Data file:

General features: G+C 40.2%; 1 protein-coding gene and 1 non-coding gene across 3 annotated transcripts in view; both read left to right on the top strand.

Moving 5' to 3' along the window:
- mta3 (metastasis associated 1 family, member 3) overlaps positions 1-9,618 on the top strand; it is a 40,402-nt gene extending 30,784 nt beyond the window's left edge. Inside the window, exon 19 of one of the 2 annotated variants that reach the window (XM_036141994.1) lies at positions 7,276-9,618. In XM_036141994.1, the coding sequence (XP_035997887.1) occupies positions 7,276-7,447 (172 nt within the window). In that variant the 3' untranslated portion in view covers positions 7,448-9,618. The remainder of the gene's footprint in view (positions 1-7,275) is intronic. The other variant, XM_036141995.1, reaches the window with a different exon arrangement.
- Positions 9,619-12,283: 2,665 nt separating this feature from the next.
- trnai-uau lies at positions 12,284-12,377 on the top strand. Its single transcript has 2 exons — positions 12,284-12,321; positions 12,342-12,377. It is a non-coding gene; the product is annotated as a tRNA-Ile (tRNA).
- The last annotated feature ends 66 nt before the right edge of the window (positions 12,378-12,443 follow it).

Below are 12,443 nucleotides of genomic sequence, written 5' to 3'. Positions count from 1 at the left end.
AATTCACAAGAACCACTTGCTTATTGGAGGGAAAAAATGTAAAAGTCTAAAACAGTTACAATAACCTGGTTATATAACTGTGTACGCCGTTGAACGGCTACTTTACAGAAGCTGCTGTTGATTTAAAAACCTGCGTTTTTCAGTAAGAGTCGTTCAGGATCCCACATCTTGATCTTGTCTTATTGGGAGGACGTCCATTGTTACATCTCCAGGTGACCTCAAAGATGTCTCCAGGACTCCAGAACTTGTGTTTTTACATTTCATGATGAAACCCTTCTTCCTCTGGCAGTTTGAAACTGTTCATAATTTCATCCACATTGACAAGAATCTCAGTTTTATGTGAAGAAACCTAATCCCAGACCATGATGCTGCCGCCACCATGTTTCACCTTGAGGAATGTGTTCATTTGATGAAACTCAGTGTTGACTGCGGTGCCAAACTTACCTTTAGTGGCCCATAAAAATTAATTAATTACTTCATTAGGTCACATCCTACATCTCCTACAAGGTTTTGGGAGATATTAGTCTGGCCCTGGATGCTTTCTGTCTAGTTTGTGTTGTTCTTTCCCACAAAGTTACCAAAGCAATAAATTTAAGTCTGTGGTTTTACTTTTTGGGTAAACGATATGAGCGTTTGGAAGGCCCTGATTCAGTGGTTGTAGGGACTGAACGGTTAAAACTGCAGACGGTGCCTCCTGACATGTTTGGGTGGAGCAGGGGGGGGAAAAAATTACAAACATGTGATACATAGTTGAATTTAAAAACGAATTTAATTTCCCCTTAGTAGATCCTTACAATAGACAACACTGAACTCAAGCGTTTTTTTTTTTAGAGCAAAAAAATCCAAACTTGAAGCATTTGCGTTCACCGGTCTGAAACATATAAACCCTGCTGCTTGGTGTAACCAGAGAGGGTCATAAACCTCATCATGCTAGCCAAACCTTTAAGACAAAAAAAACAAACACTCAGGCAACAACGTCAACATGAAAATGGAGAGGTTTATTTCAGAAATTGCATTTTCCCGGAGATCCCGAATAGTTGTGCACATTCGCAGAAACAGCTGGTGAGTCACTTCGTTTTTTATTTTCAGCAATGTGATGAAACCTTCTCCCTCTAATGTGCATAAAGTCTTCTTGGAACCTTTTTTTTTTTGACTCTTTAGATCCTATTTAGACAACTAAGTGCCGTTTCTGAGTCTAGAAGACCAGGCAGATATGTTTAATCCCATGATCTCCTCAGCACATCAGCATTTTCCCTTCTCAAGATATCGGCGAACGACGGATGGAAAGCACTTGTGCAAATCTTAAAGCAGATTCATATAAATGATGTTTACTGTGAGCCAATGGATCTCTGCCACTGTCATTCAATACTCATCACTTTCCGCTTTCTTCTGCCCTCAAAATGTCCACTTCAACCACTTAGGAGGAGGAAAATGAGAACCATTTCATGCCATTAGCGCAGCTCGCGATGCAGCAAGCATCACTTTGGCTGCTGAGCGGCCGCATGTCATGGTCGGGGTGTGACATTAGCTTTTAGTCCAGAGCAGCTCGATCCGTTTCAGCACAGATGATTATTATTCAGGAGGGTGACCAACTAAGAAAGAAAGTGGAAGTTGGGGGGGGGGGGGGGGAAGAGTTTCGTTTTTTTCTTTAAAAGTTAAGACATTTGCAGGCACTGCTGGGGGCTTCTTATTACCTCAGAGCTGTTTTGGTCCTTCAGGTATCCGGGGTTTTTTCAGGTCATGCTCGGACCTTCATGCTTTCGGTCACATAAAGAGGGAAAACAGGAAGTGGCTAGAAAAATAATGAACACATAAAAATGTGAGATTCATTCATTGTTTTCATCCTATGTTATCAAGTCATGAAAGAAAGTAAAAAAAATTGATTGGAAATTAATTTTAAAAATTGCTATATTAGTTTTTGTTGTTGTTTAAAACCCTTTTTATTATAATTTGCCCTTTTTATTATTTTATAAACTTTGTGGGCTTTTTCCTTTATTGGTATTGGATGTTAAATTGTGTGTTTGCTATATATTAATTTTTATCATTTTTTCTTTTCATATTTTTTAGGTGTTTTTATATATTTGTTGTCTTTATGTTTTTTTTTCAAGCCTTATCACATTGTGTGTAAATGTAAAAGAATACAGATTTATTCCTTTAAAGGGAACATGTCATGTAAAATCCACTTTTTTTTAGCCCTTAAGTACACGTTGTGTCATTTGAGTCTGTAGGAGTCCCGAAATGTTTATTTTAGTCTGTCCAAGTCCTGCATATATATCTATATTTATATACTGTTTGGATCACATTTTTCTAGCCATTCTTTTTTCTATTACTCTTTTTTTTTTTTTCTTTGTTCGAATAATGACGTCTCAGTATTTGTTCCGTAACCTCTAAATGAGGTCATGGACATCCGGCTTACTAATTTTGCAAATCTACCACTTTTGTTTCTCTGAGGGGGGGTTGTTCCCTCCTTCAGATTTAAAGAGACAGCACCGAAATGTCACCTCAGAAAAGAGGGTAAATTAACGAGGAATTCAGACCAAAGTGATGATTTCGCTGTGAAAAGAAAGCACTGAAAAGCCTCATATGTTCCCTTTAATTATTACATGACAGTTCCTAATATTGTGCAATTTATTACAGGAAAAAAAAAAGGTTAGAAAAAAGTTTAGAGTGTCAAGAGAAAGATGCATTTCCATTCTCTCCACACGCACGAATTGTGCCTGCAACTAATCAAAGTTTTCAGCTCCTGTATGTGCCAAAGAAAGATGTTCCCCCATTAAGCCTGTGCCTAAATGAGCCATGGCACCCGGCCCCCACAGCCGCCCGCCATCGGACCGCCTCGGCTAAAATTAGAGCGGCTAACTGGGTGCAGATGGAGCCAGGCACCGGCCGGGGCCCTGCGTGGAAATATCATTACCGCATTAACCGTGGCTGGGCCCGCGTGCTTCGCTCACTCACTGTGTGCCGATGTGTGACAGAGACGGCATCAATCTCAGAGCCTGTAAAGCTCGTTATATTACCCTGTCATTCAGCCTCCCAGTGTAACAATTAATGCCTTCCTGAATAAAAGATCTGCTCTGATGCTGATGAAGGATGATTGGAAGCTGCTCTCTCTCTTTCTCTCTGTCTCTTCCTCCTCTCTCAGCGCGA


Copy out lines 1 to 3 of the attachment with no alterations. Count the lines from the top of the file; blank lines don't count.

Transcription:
General features: G+C 40.2%; 1 protein-coding gene and 1 non-coding gene across 3 annotated transcripts in view; both read left to right on the top strand.

Moving 5' to 3' along the window:
- mta3 (metastasis associated 1 family, member 3) overlaps positions 1-9,618 on the top strand; it is a 40,402-nt gene extending 30,784 nt beyond the window's left edge. Inside the window, exon 19 of one of the 2 annotated variants that reach the window (XM_036141994.1) lies at positions 7,276-9,618. In XM_036141994.1, the coding sequence (XP_035997887.1) occupies positions 7,276-7,447 (172 nt within the window). In that variant the 3' untranslated portion in view covers positions 7,448-9,618. The remainder of the gene's footprint in view (positions 1-7,275) is intronic. The other variant, XM_036141995.1, reaches the window with a different exon arrangement.